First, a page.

WMU News

Noted playwright, director visits Kalamazoo

Nov. 7, 2002

KALAMAZOO -- An award-winning playwright and director is coming to town this month for a reading of her work and to share her expertise and views with students and the public.

Yvette Heyliger, who is coming to Kalamazoo through the Western Michigan University Visiting Scholars and Artists Program, is best known in theatre circles for her thought-provoking play "Autobiography of a Homegirl," which earned her a best playwright nomination in the 1996 NAACP Theatre Awards for its staging in Los Angeles. The production, which also marked Heyliger's directorial debut, was produced by TWINBIZ and partially funded by Bill Cosby.

A dramatic reading of sections of the play begins at 8 p.m. Wednesday, Nov. 20, in Kalamazoo College's Balch Playhouse. A discussion and question-and-answer session follows the staged reading.

The presentation is free and open to the public, but seating is limited and tickets must be obtained beforehand by calling the college's box office at (269) 337-7333.

"Autobiography of a Homegirl" was most recently presented as a main stage production at the 2001 National Black Theatre Festival in Winston-Salem, N.C., and has been showcased in many New York theatres, including Henry Street Settlement, Black Spectrum Theatre, Theatre of the Riverside Church and the Rodger Furman Theatre with the help of a grant from the Manhattan Community Arts Fund.

The play is set the evening of the Miss America pageant in 1983 when Vanessa Williams became the first black Miss America.

"It's a very, very interesting play," says Dr. Von Washington, director of multicultural theatre at WMU and coordinator of Heyliger's visit. "One thing it discusses is how we evaluate beauty in this country and particularly where our vision of black women fits into it. Are we requiring black beauty to be decided by European features or is it prescribed by African features?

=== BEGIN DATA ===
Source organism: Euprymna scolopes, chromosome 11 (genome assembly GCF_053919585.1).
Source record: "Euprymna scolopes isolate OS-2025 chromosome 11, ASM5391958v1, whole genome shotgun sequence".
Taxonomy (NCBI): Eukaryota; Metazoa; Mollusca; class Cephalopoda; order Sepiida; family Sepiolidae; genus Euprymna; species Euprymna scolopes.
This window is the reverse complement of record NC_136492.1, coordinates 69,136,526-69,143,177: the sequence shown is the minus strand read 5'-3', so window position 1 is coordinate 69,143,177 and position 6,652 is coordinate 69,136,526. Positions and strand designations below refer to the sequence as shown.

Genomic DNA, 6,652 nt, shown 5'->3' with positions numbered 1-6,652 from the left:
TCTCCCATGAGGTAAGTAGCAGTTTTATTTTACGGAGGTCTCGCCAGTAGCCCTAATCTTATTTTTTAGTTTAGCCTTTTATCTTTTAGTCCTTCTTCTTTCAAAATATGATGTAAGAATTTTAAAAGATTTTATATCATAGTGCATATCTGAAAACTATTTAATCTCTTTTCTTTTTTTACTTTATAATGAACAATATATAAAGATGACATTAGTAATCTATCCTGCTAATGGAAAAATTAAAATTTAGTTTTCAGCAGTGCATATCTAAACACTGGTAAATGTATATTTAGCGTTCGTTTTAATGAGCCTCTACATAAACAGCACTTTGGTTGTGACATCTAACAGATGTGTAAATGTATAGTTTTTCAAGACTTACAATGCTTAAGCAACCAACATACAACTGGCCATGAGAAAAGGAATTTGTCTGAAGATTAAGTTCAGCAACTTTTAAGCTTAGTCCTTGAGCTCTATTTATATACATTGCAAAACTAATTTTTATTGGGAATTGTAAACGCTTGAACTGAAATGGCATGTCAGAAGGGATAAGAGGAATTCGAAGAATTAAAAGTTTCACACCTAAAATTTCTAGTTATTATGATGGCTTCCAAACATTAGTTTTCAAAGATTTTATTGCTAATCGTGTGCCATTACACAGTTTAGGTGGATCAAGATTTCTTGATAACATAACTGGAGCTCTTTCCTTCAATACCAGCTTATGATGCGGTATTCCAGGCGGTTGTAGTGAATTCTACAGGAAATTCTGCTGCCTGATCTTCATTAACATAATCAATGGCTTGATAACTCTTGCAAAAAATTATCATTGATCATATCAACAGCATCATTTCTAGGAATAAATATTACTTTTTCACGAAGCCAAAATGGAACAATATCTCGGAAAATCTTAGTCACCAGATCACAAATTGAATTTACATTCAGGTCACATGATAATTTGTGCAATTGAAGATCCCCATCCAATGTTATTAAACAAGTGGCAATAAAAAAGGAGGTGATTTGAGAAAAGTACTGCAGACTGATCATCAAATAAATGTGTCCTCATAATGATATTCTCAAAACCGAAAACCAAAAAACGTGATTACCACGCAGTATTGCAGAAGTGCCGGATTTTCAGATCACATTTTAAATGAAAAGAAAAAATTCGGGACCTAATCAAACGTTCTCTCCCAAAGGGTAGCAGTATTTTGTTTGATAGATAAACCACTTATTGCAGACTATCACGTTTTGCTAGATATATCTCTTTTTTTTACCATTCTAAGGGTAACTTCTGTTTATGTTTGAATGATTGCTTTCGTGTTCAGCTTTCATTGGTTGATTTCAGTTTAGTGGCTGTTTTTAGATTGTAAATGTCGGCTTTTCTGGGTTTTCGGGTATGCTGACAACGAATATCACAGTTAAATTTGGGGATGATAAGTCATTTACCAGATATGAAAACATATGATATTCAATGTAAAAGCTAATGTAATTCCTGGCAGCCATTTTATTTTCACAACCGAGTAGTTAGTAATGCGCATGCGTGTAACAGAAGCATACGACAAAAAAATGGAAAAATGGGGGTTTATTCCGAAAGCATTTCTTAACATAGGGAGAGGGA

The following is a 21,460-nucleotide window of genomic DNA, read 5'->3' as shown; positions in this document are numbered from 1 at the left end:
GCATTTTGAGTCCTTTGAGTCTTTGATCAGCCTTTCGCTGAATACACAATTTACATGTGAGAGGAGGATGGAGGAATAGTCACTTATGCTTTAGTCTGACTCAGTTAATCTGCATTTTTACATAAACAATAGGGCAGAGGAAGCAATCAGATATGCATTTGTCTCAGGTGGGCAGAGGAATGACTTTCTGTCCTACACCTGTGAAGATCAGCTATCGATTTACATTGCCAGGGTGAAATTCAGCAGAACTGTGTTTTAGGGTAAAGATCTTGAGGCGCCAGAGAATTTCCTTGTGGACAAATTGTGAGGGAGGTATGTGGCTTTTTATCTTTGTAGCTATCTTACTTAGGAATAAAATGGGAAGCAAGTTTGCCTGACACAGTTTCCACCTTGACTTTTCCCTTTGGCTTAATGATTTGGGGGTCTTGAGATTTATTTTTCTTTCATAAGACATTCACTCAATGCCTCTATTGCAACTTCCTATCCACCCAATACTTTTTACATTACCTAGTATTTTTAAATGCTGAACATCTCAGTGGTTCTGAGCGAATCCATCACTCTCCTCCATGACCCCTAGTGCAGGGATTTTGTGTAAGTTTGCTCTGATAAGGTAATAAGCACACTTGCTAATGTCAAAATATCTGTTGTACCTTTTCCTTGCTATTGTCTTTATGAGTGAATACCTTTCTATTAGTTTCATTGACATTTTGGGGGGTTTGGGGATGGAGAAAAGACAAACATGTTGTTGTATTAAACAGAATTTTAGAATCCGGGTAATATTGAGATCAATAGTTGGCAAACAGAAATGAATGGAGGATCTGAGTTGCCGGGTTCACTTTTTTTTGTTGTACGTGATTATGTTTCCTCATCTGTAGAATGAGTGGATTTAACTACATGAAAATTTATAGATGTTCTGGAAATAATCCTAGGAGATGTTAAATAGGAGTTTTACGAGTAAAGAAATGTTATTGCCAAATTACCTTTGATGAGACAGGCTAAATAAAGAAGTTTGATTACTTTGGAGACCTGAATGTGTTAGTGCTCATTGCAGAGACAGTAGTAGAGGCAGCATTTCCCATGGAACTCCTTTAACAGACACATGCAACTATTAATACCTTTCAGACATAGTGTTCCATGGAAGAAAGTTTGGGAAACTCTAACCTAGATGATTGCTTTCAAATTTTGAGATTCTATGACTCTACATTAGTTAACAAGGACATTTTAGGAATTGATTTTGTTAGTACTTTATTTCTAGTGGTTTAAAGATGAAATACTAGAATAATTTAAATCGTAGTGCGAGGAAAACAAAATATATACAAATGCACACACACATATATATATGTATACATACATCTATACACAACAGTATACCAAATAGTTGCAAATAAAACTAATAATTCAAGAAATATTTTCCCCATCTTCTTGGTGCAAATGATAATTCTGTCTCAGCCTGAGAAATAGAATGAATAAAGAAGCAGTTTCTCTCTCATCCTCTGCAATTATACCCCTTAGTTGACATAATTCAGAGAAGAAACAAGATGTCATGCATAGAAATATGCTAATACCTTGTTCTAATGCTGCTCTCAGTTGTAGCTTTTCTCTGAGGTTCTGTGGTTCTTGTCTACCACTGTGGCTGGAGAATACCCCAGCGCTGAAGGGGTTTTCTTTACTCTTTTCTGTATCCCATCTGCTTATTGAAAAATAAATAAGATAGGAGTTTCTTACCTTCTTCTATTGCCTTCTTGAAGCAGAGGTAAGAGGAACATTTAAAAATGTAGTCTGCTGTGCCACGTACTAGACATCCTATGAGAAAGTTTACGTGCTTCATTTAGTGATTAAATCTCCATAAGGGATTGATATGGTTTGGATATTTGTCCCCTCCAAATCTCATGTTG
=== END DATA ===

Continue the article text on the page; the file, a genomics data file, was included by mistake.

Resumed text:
"The play also grapples with such issues as interracial marriage and paternal responsibility for child rearing.

"It's just chock full of goodies," Washington says

The play represents the culmination of several years of work that dates back to Heyliger earning a master of arts degree from New York University, where the play began as a performance project for her master's thesis. It also spawned a book by the same title.

Now also emerging as a director, Heyliger was selected to participate in the first Lincoln Center Theatre Director's Lab in New York. Formerly an actress on "The Cosby Show," Heyliger co-founded TWINBIZ with her sister and partner, Yvonne Farrow, to write and produce original projects for stage, television and film primarily about women in America. Other plays she has written include "Father's Day," which was presented at the Frank Silvera Writers Workshop in New York through a grant from the New York State Council of the Arts Individual Artist Program. Her newest play, "Hillary and Monica," which kicked off the 2001 National Black Theatre Festival's Reader's Theatre Series, was first presented in the 2001 Women of Color Festival.

Heyliger lives in Harlem, New York, with her husband and two daughters and is currently researching a new play.

Her visit is through African American Arts and Letters and is sponsored by the Western Michigan University Visiting Scholars and Artists Program, the WMU Multicultural Theatre program, the Black Arts and Cultural Center, the Kalamazoo College Theatre Program, the WMU African Studies Program, the WMU Division of Multicultural Affairs and the WMU Women Studies Program.

The Visiting Scholars and Artists Program at WMU was established in 1960 and has supported more than 500 visits by scholars and artist representing some 65 academic disciplines. The chairperson of the committee that oversees the program is Dr. Carol Bennett, instructor in the Department of Business Information Systems.

Media contact: Mark Schwerin, 269 387-8400, mark.schwerin@wmich.edu

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